In this series, we provide our readers with two distinct perspectives on the same topic — one from an academic, the other from a practicing financial advisor.

If you have a question or two, please send them to us.

Check out the previous column here.

QUESTION: What is the impact of tax reform on investment portfolios?

THE ADVISOR JOE ELSASSER, CFP, PRESIDENT, COVISUM:

Investment portfolios don’t have a life of their own. They exist to provide benefit to someone. In my world, this is a person who has saved for retirement and will need to deploy funds over a period of time in order to enjoy a similar (or better) standard of living than while they were working. So, rather than thinking only of the “investment” implications of change, we should be thinking on two levels first, how does the change impact the assets that comprise the portfolio and second, how does the change impact how people should use their portfolios?

When thinking about portfolio implications, remember that markets reflect all available information. Whenever there is massive change, like the tax reform bill, new information is created. As the edges of the new law are defined through regulations, private letter rulings and court cases, the winners and losers of the new law will become more evident. Markets are, in effect, a probability machine. Long before new information or interpretation of these rules comes out, investors both large and small are betting on what the landscape will become through their investments. The winners under each possible outcome, thus, already have the odds of each outcome baked into their stock price. Academics call this the “efficient market hypothesis.”

While a slight slant based on an educated, but unconventional, view may pay off in the form of greater returns, the best strategy for most retirement investors is to maintain diversification, both for the downside protection, in case your “bet” is wrong, and for the upside, because you may get a portion of the gain from an area of the markets that you may have otherwise overlooked.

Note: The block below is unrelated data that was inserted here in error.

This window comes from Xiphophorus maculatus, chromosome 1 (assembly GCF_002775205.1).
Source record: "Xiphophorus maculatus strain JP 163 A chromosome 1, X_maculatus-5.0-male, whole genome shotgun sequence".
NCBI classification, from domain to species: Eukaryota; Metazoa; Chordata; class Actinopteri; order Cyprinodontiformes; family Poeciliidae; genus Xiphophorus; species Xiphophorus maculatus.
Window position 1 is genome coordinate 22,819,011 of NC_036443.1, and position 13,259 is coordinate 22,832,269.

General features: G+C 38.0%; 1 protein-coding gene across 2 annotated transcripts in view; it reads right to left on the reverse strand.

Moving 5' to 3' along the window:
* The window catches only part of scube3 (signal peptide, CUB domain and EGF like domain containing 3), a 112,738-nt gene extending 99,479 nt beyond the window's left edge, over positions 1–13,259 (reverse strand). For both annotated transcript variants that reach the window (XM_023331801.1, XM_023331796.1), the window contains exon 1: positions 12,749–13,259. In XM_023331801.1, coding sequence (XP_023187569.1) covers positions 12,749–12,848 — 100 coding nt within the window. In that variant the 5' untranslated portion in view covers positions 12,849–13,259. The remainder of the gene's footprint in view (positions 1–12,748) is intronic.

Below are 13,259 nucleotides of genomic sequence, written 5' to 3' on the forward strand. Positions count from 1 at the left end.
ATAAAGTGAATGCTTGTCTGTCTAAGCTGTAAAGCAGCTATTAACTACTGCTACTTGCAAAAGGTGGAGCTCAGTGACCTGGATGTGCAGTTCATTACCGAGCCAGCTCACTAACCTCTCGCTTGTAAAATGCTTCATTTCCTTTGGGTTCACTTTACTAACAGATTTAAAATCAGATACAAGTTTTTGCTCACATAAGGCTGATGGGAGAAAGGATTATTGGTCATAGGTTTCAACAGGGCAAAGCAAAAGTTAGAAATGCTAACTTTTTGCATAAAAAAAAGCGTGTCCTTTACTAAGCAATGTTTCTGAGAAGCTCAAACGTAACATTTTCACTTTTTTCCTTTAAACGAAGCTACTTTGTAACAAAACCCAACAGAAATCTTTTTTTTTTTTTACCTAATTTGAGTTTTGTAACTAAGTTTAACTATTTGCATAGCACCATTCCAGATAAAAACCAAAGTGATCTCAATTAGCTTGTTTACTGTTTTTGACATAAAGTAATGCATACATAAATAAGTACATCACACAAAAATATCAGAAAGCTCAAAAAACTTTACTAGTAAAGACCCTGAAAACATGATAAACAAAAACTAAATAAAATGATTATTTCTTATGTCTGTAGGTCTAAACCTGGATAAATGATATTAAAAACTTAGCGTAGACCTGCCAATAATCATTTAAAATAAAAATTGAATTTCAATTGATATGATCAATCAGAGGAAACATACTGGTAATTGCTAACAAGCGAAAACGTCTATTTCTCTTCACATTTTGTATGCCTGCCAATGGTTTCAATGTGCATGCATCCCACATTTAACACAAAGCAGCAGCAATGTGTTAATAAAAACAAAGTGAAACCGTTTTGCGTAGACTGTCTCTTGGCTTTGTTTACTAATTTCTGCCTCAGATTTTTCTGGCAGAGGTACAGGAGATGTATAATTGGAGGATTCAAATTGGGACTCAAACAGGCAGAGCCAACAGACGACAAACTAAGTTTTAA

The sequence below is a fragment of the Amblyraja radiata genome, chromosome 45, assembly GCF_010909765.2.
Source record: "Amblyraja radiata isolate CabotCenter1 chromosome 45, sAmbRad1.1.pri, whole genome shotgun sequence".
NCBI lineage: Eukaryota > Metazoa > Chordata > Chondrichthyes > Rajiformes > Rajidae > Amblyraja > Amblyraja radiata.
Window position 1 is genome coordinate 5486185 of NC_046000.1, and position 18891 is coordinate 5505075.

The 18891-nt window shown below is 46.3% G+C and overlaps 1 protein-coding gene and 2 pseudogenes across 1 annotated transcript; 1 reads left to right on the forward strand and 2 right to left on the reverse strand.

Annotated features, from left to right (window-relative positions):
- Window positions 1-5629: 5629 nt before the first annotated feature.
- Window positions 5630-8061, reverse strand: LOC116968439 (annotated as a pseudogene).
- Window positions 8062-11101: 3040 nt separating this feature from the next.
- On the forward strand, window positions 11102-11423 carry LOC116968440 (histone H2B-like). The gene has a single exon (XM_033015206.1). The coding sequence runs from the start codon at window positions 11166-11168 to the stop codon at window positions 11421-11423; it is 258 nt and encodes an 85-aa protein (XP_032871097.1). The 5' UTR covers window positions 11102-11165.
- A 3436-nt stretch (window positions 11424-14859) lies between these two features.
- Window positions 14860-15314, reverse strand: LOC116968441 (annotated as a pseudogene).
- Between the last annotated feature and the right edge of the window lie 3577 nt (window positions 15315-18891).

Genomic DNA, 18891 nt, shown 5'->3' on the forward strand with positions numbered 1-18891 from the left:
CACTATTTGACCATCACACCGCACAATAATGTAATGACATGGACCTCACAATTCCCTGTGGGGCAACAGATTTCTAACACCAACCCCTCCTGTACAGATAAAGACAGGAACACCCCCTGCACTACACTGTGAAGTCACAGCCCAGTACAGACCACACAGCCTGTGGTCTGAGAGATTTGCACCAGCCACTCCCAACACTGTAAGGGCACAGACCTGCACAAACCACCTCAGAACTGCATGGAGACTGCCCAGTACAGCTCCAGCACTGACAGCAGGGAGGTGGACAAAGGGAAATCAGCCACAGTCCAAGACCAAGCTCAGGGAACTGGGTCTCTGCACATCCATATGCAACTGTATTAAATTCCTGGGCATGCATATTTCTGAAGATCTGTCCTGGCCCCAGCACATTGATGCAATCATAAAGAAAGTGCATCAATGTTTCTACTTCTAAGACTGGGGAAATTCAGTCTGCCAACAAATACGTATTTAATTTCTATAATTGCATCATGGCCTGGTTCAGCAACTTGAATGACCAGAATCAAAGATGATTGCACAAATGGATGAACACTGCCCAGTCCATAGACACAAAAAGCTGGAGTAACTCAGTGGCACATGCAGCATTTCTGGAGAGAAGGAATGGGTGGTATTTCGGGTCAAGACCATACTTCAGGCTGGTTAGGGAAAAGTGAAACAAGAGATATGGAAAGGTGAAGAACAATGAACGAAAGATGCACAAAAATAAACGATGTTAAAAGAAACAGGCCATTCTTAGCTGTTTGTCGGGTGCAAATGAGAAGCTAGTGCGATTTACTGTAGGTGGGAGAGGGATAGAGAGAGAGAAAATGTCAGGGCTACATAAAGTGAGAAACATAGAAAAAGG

The second level deserves the majority of a retirement investor’s focus because it is mostly within their control. Questions such as which account to withdraw from at which points in retirement, whether to contribute to Roth or traditional IRAs, and when to harvest a capital gain can create significant value under the new tax laws, with fewer “gotchas” (such as the alternative minimum tax) to contend with. Moreover, the appropriate tactics differ for each investor, which means that there is no “zero-sum game” where the smaller investor is fighting against the larger, more sophisticated investor for who will outperform (and who will underperform) the market as a whole.

THE QUANT RON PICCININI, PH.D., DIRECTOR OF PRODUCT DEVELOPMENT, COVISUM:

This is a very tricky question! Taxes directly impact portfolios in two major ways. The first is through the direct taxation of capital gains, which reduces the power of compounding. The second is through the rate of appreciation of the stocks and bonds held in the portfolio. Although every investor’s portfolio will see a different result depending of their particular situation (please talk to a qualified advisor), we can attempt the following generalizations:

1. Changes to short-term capital gains: Minimal impact.

For an investor or trader constantly trading in and out of positions, the reduction from 39.6% to 37% the top bracket will be positive but minimal. Assuming an $100,000 portfolio generating 8% annual return, over a 20-year period, the resulting difference would be the difference between $254,530 and $245,123. After 20 years, that’s a 3.83% difference.

2. Changes to long-term capital gains: Minimal impact.

Given that the new tax law only changed the location of the break points, but not the rates themselves, the impact of taxes here is also likely to be small yet positive.

3. Changes to corporate rates: Significant, but likely already reflected in the prices of assets.

The reduction from a top rate of 35% to 21% has increased the after-tax income for many corporations. For example, Berkshire Hathaway generated a $65 billion gain in 2017, of which $29 billion was attributable to the new tax code. However, the myriad of Wall Street analysts has already made adjustments to their valuation models, so the market has likely priced in this increase in profitability and growth rates for a while now.

Finally, at the macroeconomic level, the bigger question is how the new tax regime will impact the federal deficit, and economic growth. For this one, your guess is as good as mine.

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Joe Elsasser, CFP, Covisum

Joe Elsasser, CFP, RHU, REBC developed Social Security Timing software for advisors in 2010. Through Covisum, Joe introduced Tax Clarity in 2016.

Based in Omaha, Nebraska, Joe co-authored “Social Security Essentials: Smart Ways to Help Boost Your Retirement Income.”

 

 

Ron Piccinini, Ph.D., Covisum

Renaud “Ron” Piccinini, Ph.D., came from France to America, finally settling in Omaha, Nebraska. He brings extensive experience in building world-class risk systems, supporting tens of billions of dollars in assets to Covisum. Previously, Ron co-founded PrairieSmarts, a software business. Ron wrote his dissertation on what are now known as “Black Swan Events.”